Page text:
"That concept of taking (Skippy) out of the jar echoes a similar concept we're trying with taking Spam out of the can," Ettinger said in an interview.
For now, there are 11 varieties of Skippy in the U.S., including low-fat and natural varieties. Hormel noted that Skippy is the leading brand in the faster-growing subcategory of natural peanut butter. Overall, Skippy has about 17 percent of the U.S. peanut butter market, according to Euromonitor International. Jif, owned by J.M. Smucker Co., is the largest brand with about 37 percent of the market.
Although Skippy is "a good fit" with its other packaged foods, Ettinger said Hormel still needs to figure out how to handle its merchandising of Skippy in stores, such as whether to display it next to other items.
Swings in peanut butter prices have made growth volatile in recent years, but Skippy sales on average have increased about 4 percent annually on a normalized basis, according to a spokesman for Unilever. The American Peanut Council estimates that Americans eat an average of nearly 4 pounds of peanut butter a year.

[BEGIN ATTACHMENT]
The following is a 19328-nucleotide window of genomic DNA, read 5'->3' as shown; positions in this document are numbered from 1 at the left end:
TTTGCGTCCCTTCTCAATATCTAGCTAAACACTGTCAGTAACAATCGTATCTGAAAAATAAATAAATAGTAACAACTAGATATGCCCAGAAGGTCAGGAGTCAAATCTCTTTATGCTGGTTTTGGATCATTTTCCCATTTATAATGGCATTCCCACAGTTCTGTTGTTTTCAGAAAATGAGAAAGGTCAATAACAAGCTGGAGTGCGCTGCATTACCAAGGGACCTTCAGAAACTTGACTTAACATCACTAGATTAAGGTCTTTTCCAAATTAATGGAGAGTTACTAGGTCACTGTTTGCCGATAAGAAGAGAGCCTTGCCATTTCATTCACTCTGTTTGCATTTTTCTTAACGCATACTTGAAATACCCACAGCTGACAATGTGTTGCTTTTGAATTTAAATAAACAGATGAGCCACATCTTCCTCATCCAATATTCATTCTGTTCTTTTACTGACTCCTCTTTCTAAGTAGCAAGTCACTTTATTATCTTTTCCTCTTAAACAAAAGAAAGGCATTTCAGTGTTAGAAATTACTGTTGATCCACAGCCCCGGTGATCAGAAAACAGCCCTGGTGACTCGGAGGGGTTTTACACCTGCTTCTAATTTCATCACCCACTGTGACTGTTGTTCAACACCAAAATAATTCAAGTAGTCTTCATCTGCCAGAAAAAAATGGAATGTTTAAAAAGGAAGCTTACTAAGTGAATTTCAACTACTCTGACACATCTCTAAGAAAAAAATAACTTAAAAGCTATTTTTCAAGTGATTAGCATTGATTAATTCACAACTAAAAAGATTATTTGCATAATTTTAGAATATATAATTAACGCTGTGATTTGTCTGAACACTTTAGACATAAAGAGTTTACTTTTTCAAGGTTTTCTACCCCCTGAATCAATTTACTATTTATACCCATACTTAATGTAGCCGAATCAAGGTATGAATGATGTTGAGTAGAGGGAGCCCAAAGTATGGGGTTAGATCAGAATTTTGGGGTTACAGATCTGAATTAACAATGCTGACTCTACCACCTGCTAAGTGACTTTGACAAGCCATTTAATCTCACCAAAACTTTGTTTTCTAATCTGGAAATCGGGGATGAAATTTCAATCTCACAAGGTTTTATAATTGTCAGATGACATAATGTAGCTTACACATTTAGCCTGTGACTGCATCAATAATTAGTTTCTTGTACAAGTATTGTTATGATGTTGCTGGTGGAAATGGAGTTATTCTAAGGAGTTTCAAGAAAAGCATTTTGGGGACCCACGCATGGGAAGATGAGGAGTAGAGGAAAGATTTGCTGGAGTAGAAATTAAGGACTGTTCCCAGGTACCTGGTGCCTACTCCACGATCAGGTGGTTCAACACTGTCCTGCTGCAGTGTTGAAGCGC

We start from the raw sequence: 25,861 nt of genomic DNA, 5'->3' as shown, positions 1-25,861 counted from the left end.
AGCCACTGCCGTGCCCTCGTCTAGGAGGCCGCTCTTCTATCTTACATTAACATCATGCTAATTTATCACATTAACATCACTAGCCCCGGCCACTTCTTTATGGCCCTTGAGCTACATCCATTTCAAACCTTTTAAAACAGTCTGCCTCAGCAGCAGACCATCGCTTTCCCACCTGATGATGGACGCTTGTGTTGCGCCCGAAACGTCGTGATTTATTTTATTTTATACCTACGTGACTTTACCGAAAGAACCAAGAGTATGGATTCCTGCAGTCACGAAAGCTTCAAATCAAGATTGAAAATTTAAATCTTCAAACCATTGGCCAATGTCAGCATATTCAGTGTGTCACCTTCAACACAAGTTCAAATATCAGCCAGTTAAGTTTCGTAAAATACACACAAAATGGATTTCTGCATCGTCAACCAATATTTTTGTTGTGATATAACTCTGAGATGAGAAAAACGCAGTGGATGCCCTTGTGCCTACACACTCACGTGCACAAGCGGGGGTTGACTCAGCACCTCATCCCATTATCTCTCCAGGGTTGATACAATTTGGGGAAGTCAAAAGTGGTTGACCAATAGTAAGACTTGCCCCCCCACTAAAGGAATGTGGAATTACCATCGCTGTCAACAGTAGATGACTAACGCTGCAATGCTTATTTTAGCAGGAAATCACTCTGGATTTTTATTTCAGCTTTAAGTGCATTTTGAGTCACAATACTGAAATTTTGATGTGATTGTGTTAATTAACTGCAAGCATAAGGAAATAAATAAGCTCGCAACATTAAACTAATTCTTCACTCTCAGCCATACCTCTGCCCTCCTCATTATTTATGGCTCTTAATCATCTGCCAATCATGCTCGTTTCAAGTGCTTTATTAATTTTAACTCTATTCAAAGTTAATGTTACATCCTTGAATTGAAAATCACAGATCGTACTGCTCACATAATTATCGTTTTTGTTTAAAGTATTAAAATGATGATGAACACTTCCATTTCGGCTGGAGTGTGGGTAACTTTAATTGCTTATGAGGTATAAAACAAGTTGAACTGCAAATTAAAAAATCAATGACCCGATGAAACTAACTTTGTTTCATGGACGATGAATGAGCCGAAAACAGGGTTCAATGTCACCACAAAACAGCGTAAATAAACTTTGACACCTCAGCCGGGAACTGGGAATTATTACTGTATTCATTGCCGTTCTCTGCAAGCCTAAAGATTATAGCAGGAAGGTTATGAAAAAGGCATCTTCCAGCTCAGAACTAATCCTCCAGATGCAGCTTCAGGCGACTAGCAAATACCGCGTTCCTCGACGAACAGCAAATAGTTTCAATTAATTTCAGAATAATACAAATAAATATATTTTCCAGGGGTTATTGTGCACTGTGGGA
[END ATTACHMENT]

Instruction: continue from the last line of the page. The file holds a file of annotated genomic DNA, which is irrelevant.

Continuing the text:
Hormel expects annual Skippy sales of about $370 million, with almost $100 million of that from outside the U.S. Ettinger expects Skippy sales to grow in the low single digits domestically and in the high single digits overseas.
The deal includes Skippy manufacturing plants in Little Rock, Ark., and Weifang, China. Hormel Foods Corp. said that it expects the deal to modestly add to its fiscal 2013 results and add 13 cents to 17 cents per share to fiscal 2014 earnings.
The transaction, which still needs regulatory approval, is expected to close in two parts. The domestic closing is expected by the second quarter and the China business is expected to close by the end of the year.